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Newsletter – March 2022

Strategies for Transforming Youth into Leaders

Youth Crossroads provides programs that strengthen the support structures that youth need to achieve success in school, at home, and in life. Our Youth Leadership Programs (YLP) use community service to build the capacity of youth for self-reliance, self-confidence, self-sacrifice, teamwork, and social responsibility. YLP develops role models and mentors to guide, support, and inspire other students to strive for greatness. YLP also offers academic support, enrichment programs, leadership training, and college and job readiness workshops. In 2021, 95% of YLP rising seniors went on to college, significantly higher than their peer group. 

YLP Director Briani Shorter discusses strategies behind our YLP programs.

Interview with Briani Shorter

When do you start at Youth Crossroads?
I started my journey at Youth Crossroads in 2018 as a college intern for the youth development department. At that time, I had no idea what I wanted to do in the field of social work but after completing my internship I knew I wanted to work with youth, preferably teens.

What are the programs you oversee? Who are your staff and interns?
I oversee Youth Development Programs at Youth Crossroads. This includes Youth Connections Academics (YCA), which is our after-school enrichment program for middle school students at Heritage and Freedom middle schools. I also oversee the Youth Leadership Program (YLP), a stipend paid leadership program that helps students prepare for the future.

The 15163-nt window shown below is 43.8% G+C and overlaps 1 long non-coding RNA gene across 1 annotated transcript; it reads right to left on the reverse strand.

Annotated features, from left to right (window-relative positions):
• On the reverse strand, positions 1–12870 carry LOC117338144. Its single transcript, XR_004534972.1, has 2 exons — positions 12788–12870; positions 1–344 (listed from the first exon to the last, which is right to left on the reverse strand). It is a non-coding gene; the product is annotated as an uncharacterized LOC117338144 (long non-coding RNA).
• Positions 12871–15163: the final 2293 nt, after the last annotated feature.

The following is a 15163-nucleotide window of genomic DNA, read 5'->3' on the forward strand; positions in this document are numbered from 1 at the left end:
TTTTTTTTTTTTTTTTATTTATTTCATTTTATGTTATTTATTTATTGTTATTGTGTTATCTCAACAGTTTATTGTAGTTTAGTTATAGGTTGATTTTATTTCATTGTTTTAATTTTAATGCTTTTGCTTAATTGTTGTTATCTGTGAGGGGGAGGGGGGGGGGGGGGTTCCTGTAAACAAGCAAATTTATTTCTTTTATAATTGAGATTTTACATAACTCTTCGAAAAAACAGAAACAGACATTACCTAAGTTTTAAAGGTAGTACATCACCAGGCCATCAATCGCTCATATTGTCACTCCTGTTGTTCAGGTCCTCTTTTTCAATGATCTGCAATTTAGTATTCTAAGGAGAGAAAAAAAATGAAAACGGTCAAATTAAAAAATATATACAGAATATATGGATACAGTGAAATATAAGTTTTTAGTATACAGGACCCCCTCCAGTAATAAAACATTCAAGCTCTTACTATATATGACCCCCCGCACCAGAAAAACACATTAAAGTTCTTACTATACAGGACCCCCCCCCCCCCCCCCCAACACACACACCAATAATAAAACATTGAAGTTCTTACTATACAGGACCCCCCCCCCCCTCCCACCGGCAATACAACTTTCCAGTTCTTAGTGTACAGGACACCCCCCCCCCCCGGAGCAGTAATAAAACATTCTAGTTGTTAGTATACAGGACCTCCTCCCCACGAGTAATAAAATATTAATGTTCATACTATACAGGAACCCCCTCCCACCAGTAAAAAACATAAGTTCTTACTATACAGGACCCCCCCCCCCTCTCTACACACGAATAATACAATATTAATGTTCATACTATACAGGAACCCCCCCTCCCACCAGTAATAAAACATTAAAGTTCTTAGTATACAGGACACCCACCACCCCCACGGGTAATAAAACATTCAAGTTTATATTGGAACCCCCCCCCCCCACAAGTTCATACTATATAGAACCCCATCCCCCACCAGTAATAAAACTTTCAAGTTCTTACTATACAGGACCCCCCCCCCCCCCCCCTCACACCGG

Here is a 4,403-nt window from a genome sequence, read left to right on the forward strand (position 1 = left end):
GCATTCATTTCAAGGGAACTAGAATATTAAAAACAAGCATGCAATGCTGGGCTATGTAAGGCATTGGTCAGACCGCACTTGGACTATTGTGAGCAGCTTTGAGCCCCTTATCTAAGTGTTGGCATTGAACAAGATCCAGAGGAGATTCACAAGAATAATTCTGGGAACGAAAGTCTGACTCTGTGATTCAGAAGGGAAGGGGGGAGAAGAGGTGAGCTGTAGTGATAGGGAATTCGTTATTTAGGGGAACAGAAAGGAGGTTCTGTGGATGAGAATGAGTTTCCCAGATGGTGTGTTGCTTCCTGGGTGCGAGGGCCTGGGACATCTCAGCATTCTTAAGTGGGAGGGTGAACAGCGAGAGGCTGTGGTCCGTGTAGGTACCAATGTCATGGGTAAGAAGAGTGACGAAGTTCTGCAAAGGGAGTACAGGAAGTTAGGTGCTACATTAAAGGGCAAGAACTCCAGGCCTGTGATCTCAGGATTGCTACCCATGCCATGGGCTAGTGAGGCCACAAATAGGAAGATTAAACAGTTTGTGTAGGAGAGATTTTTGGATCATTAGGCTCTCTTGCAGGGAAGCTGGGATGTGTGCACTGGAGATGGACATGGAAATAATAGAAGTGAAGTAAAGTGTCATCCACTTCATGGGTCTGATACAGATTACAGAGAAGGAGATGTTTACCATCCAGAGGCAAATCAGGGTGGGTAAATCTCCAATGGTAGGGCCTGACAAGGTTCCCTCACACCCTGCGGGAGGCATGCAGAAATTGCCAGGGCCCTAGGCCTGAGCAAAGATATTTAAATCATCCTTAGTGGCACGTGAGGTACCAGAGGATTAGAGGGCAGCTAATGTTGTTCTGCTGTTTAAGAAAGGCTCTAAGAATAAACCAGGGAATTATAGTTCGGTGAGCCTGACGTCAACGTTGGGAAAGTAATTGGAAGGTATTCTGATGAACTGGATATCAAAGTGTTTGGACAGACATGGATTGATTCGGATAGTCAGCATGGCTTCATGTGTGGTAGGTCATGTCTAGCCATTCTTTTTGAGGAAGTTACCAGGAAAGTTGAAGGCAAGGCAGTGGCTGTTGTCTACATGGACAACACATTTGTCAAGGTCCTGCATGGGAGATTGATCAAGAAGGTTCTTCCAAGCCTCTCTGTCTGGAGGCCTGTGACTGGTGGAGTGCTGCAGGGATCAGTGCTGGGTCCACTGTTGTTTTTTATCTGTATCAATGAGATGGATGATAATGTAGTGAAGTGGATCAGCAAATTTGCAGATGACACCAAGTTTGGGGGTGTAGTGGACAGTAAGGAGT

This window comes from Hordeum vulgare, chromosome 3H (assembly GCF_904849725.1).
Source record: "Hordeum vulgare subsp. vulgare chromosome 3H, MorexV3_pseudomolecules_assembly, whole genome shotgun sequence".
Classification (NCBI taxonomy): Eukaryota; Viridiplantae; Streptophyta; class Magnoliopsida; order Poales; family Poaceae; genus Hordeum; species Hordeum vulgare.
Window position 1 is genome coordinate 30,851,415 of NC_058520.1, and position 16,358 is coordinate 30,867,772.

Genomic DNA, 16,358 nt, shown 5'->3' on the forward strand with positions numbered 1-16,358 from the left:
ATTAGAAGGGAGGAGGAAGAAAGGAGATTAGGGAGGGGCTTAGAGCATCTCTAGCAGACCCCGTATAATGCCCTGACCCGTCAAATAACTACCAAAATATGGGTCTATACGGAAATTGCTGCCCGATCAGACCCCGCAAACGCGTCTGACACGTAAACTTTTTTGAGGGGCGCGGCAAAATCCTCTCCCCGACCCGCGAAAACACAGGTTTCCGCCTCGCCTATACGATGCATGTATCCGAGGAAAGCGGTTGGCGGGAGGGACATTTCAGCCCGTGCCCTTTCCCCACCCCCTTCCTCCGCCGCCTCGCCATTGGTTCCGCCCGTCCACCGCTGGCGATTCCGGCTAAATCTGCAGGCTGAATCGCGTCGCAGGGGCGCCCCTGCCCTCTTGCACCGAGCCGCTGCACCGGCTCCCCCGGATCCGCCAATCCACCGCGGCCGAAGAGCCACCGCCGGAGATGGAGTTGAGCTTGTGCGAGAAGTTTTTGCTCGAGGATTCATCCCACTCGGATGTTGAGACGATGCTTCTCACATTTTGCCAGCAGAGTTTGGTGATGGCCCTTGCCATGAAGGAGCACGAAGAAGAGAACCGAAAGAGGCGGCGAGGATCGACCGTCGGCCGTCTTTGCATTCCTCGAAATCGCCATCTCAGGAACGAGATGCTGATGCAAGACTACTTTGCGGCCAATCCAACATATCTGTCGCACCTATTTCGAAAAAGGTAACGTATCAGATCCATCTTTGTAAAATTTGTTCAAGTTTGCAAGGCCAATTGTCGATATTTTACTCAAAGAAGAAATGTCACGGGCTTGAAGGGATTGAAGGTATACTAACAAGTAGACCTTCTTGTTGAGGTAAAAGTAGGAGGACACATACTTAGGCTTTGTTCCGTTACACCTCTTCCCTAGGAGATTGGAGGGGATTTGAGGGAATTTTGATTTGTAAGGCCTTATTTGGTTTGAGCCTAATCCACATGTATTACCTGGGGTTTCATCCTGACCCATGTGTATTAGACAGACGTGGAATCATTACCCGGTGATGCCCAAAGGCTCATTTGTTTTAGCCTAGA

Our staff consist of a Youth Development Coordinator, Michelle Bahena, two Youth Development Specialists, Arafat Olori and Jacquie Frausto, and a Youth Leadership Specialist Olivia Paplaczyk. I also oversee eight college interns from various universities that are pursuing a bachelors or master’s degree in social work or social service-related field.

What kinds of students do you see in YLP? What attracts them to the program?
In YLP we see high school students living within our service area (Berwyn, Cicero, Lyons, Stickney, Forest View). What attracts them to the program is the ability to grow in their community, their social life by making new friends, and plan for their future. We offer a lot of experiences for students that are either no cost or low cost.

What are the primary challenges (personal/academic) facing students in your program?
Covid, covid and more covid! Our program has been able to maintain itself during the pandemic. However, we can’t serve our students nearly at the capacity we did pre-pandemic. As a result, our students have been confronted with a lot of challenges such as maintaining a social life, adjusting to in person classes after two years, heightened mental health related issues, and financial struggles.

Why is community service a focus of the program? How does community service benefit students?
Volunteering helps teenagers gain skills such as leadership, good communication, time management and decision-making. Back at the conception of YLP, a community survey was given out to Berwyn and Cicero and surrounding areas regarding their opinions of youth, specifically teens. Community members described teens as “lazy,” “involved with gangs,” and “disrespectful,” just to name a few. By showing our YLPers the importance of community and taking ownership of it we control the narrative to prove that all the assumptions about teens